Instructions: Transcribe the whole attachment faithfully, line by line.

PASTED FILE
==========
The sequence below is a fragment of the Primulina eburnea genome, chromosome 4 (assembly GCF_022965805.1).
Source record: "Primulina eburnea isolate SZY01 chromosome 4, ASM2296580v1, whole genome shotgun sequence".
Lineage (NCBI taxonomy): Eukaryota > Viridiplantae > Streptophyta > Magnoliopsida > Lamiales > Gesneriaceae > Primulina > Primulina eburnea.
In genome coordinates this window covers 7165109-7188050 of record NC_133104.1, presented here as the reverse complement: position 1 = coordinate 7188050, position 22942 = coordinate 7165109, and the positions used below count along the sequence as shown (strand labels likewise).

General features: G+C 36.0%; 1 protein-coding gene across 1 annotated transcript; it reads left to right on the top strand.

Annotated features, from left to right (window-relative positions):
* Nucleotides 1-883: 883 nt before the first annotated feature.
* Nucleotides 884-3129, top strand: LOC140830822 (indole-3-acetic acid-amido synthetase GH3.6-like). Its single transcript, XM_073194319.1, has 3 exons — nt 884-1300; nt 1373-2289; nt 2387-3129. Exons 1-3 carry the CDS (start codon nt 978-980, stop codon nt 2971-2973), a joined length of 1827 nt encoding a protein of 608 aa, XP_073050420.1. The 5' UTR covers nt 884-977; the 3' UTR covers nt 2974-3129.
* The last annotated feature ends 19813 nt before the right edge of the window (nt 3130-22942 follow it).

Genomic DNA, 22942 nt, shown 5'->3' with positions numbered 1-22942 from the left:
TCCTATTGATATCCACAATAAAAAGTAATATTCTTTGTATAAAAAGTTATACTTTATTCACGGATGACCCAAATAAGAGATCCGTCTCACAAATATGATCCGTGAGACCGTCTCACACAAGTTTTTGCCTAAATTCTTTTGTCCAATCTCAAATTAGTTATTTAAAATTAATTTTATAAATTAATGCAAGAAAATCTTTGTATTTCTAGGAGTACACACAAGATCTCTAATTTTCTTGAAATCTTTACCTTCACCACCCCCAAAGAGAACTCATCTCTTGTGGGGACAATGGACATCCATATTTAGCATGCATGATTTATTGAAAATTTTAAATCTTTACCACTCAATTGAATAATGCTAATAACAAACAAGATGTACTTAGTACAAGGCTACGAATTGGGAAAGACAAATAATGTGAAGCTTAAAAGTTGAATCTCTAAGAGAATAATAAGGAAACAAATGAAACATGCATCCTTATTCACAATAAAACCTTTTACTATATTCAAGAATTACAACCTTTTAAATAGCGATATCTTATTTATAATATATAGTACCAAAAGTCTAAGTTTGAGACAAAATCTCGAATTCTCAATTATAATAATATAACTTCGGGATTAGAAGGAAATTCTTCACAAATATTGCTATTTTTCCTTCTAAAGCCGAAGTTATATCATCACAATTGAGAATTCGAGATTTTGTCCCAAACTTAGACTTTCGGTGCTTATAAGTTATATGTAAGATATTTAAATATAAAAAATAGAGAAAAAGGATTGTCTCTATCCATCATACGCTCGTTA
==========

The sequence below is a fragment of the Primulina eburnea genome, chromosome 4 (assembly GCF_022965805.1).
Source record: "Primulina eburnea isolate SZY01 chromosome 4, ASM2296580v1, whole genome shotgun sequence".
Lineage (NCBI taxonomy): Eukaryota > Viridiplantae > Streptophyta > Magnoliopsida > Lamiales > Gesneriaceae > Primulina > Primulina eburnea.
In genome coordinates this window covers 7165109-7188050 of record NC_133104.1, presented here as the reverse complement: position 1 = coordinate 7188050, position 22942 = coordinate 7165109, and the positions used below count along the sequence as shown (strand labels likewise).

General features: G+C 36.0%; 1 protein-coding gene across 1 annotated transcript; it reads left to right on the top strand.

Annotated features, from left to right (window-relative positions):
* Nucleotides 1-883: 883 nt before the first annotated feature.
* Nucleotides 884-3129, top strand: LOC140830822 (indole-3-acetic acid-amido synthetase GH3.6-like). Its single transcript, XM_073194319.1, has 3 exons — nt 884-1300; nt 1373-2289; nt 2387-3129. Exons 1-3 carry the CDS (start codon nt 978-980, stop codon nt 2971-2973), a joined length of 1827 nt encoding a protein of 608 aa, XP_073050420.1. The 5' UTR covers nt 884-977; the 3' UTR covers nt 2974-3129.
* The last annotated feature ends 19813 nt before the right edge of the window (nt 3130-22942 follow it).

Genomic DNA, 22942 nt, shown 5'->3' with positions numbered 1-22942 from the left:
TCCTATTGATATCCACAATAAAAAGTAATATTCTTTGTATAAAAAGTTATACTTTATTCACGGATGACCCAAATAAGAGATCCGTCTCACAAATATGATCCGTGAGACCGTCTCACACAAGTTTTTGCCTAAATTCTTTTGTCCAATCTCAAATTAGTTATTTAAAATTAATTTTATAAATTAATGCAAGAAAATCTTTGTATTTCTAGGAGTACACACAAGATCTCTAATTTTCTTGAAATCTTTACCTTCACCACCCCCAAAGAGAACTCATCTCTTGTGGGGACAATGGACATCCATATTTAGCATGCATGATTTATTGAAAATTTTAAATCTTTACCACTCAATTGAATAATGCTAATAACAAACAAGATGTACTTAGTACAAGGCTACGAATTGGGAAAGACAAATAATGTGAAGCTTAAAAGTTGAATCTCTAAGAGAATAATAAGGAAACAAATGAAACATGCATCCTTATTCACAATAAAACCTTTTACTATATTCAAGAATTACAACCTTTTAAATAGCGATATCTTATTTATAATATATAGTACCAAAAGTCTAAGTTTGAGACAAAATCTCGAATTCTCAATTATAATAATATAACTTCGGGATTAGAAGGAAATTCTTCACAAATATTGCTATTTTTCCTTCTAAAGCCGAAGTTATATCATCACAATTGAGAATTCGAGATTTTGTCCCAAACTTAGACTTTCGGTGCTTATAAGTTATATGTAAGATATTTAAATATAAAAAATAGAGAAAAAGGATTGTCTCTATCCATCATACGCTCGTTA